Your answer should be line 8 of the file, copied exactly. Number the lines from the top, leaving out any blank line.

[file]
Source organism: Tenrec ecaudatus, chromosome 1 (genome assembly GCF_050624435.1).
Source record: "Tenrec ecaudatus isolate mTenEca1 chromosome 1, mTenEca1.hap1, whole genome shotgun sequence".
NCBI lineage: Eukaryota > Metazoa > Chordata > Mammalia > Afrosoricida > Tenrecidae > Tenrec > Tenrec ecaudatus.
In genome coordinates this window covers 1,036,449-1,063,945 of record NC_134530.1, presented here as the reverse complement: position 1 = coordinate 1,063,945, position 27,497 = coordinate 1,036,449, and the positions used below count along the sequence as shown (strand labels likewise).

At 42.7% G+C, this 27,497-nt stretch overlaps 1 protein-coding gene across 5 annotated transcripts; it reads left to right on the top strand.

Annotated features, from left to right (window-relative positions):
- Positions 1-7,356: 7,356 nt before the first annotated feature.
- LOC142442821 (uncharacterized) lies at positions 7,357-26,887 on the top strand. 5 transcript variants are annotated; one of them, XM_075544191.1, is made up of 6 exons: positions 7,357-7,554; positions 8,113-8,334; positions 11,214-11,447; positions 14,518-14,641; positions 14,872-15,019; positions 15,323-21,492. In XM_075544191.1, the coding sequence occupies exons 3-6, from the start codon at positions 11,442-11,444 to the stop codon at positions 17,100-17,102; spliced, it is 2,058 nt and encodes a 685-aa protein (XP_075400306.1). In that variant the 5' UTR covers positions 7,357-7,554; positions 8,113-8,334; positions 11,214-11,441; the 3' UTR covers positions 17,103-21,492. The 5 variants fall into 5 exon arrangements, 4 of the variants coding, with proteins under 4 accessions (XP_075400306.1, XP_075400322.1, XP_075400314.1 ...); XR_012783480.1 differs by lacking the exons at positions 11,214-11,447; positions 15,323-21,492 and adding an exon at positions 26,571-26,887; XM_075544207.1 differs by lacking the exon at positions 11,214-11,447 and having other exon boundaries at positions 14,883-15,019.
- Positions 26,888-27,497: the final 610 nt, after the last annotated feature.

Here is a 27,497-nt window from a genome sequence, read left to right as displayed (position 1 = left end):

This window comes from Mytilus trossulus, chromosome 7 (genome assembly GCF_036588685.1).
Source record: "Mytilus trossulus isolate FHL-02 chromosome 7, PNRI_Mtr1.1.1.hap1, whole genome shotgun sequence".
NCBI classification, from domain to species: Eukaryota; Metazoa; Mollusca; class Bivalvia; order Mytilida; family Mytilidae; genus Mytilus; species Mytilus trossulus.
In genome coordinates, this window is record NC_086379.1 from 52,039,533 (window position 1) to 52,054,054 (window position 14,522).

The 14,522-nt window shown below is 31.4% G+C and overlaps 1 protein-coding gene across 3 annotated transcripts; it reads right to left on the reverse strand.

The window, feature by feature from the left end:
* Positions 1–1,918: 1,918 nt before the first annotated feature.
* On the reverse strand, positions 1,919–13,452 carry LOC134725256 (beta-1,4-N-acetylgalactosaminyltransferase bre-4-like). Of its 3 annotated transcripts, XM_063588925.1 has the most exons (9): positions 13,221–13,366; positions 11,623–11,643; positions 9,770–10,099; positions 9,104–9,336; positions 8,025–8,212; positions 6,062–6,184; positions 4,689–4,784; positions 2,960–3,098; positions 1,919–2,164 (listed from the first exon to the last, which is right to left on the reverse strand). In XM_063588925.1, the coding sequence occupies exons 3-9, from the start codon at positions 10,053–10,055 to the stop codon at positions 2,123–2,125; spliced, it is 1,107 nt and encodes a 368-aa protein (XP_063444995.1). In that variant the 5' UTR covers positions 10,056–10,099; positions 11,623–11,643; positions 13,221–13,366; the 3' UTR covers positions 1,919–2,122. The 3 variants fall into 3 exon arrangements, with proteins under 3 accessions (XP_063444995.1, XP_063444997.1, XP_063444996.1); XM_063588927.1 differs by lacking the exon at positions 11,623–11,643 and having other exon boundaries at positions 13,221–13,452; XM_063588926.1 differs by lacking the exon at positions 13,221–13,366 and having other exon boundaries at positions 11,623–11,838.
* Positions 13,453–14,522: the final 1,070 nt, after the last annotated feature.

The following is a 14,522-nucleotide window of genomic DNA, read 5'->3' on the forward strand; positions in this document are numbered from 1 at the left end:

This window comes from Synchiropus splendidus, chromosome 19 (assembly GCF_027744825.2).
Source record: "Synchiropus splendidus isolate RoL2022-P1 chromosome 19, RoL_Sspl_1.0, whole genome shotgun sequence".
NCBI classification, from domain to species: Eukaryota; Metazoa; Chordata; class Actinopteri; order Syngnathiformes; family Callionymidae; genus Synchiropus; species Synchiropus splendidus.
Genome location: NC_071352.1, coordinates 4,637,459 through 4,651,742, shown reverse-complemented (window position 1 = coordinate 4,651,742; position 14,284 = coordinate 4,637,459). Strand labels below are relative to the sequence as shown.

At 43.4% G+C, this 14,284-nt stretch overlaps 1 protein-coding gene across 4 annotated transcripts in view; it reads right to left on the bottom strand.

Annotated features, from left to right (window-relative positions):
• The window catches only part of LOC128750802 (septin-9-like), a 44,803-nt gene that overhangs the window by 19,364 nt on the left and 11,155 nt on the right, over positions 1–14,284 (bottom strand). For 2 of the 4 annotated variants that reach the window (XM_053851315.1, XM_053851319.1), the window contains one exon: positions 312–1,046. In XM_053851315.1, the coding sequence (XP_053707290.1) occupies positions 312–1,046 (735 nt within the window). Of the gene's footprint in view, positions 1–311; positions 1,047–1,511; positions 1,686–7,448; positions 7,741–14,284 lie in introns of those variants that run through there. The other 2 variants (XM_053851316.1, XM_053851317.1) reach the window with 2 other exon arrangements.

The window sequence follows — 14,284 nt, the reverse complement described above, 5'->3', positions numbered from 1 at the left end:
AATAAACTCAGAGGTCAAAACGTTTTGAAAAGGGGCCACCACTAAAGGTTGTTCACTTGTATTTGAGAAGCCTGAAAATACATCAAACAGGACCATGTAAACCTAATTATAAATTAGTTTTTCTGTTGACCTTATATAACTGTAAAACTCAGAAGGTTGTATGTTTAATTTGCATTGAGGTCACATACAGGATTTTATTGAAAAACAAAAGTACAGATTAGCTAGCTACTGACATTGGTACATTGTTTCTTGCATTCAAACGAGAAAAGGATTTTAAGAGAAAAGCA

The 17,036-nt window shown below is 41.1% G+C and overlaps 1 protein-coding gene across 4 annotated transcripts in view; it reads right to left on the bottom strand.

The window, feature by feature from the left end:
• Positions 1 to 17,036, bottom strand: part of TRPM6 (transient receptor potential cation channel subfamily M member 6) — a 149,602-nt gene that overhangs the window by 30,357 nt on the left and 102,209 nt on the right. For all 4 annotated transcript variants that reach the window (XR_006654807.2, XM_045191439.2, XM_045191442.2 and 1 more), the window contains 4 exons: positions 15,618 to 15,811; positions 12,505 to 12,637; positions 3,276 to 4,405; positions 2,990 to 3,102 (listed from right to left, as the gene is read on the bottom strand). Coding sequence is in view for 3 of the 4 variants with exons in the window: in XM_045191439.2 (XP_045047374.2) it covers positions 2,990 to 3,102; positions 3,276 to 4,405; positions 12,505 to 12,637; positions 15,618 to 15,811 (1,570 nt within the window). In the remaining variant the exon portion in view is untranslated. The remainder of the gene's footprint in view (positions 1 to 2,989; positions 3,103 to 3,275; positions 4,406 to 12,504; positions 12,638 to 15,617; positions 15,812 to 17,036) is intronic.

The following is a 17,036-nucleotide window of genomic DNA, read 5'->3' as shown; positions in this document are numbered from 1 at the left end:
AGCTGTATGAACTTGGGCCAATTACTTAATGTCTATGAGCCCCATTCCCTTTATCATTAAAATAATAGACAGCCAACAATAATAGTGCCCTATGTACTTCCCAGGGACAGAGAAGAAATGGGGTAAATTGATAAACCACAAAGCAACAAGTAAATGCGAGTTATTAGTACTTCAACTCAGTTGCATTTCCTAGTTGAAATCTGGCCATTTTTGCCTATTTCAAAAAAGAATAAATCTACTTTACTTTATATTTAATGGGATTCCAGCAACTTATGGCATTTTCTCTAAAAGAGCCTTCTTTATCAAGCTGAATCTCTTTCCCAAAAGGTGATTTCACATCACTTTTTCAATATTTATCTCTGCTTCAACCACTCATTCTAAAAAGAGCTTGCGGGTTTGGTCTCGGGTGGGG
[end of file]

- LOC142442821 (uncharacterized) lies at positions 7,357-26,887 on the top strand. 5 transcript variants are annotated; one of them, XM_075544191.1, is made up of 6 exons: positions 7,357-7,554; positions 8,113-8,334; positions 11,214-11,447; positions 14,518-14,641; positions 14,872-15,019; positions 15,323-21,492. In XM_075544191.1, the coding sequence occupies exons 3-6, from the start codon at positions 11,442-11,444 to the stop codon at positions 17,100-17,102; spliced, it is 2,058 nt and encodes a 685-aa protein (XP_075400306.1). In that variant the 5' UTR covers positions 7,357-7,554; positions 8,113-8,334; positions 11,214-11,441; the 3' UTR covers positions 17,103-21,492. The 5 variants fall into 5 exon arrangements, 4 of the variants coding, with proteins under 4 accessions (XP_075400306.1, XP_075400322.1, XP_075400314.1 ...); XR_012783480.1 differs by lacking the exons at positions 11,214-11,447; positions 15,323-21,492 and adding an exon at positions 26,571-26,887; XM_075544207.1 differs by lacking the exon at positions 11,214-11,447 and having other exon boundaries at positions 14,883-15,019.